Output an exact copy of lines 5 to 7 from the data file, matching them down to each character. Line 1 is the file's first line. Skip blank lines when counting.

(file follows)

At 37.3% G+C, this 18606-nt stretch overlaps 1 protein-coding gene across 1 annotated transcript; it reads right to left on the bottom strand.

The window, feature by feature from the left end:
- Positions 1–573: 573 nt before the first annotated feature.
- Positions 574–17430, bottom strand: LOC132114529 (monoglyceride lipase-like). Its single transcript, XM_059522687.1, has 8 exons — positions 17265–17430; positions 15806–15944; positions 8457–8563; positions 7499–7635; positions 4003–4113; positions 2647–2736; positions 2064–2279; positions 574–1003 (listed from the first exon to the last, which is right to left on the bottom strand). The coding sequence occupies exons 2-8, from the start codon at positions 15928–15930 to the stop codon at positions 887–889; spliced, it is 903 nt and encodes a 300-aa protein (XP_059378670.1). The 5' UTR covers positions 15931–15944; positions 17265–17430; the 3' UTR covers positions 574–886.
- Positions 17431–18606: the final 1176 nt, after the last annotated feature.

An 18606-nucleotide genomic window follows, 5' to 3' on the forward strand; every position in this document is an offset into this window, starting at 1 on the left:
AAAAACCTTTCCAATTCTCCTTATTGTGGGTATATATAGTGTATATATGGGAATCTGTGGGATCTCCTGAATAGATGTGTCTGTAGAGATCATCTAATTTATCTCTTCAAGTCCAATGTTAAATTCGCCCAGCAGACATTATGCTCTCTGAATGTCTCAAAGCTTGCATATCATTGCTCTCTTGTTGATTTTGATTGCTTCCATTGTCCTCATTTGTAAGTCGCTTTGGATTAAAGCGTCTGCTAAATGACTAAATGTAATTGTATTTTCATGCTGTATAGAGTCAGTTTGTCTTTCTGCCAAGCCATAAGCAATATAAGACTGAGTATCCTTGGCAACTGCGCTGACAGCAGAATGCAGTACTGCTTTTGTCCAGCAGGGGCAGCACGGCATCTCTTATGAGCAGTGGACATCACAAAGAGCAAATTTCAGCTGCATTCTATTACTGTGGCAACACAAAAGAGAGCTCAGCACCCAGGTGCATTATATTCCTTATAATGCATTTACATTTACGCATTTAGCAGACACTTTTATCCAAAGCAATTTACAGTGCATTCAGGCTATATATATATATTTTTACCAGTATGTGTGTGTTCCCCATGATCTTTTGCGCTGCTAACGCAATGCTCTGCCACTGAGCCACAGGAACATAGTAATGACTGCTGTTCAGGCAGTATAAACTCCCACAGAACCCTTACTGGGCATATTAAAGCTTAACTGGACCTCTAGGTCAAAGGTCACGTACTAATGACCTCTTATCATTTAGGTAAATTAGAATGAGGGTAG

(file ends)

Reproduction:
- Positions 17431–18606: the final 1176 nt, after the last annotated feature.

An 18606-nucleotide genomic window follows, 5' to 3' on the forward strand; every position in this document is an offset into this window, starting at 1 on the left:
AAAAACCTTTCCAATTCTCCTTATTGTGGGTATATATAGTGTATATATGGGAATCTGTGGGATCTCCTGAATAGATGTGTCTGTAGAGATCATCTAATTTATCTCTTCAAGTCCAATGTTAAATTCGCCCAGCAGACATTATGCTCTCTGAATGTCTCAAAGCTTGCATATCATTGCTCTCTTGTTGATTTTGATTGCTTCCATTGTCCTCATTTGTAAGTCGCTTTGGATTAAAGCGTCTGCTAAATGACTAAATGTAATTGTATTTTCATGCTGTATAGAGTCAGTTTGTCTTTCTGCCAAGCCATAAGCAATATAAGACTGAGTATCCTTGGCAACTGCGCTGACAGCAGAATGCAGTACTGCTTTTGTCCAGCAGGGGCAGCACGGCATCTCTTATGAGCAGTGGACATCACAAAGAGCAAATTTCAGCTGCATTCTATTACTGTGGCAACACAAAAGAGAGCTCAGCACCCAGGTGCATTATATTCCTTATAATGCATTTACATTTACGCATTTAGCAGACACTTTTATCCAAAGCAATTTACAGTGCATTCAGGCTATATATATATATTTTTACCAGTATGTGTGTGTTCCCCATGATCTTTTGCGCTGCTAACGCAATGCTCTGCCACTGAGCCACAGGAACATAGTAATGACTGCTGTTCAGGCAGTATAAACTCCCACAGAACCCTTACTGGGCATATTAAAGCTTAACTGGACCTCTAGGTCAAAGGTCACGTACTAATGACCTCTTATCATTTAGGTAAATTAGAATGAGGGTAG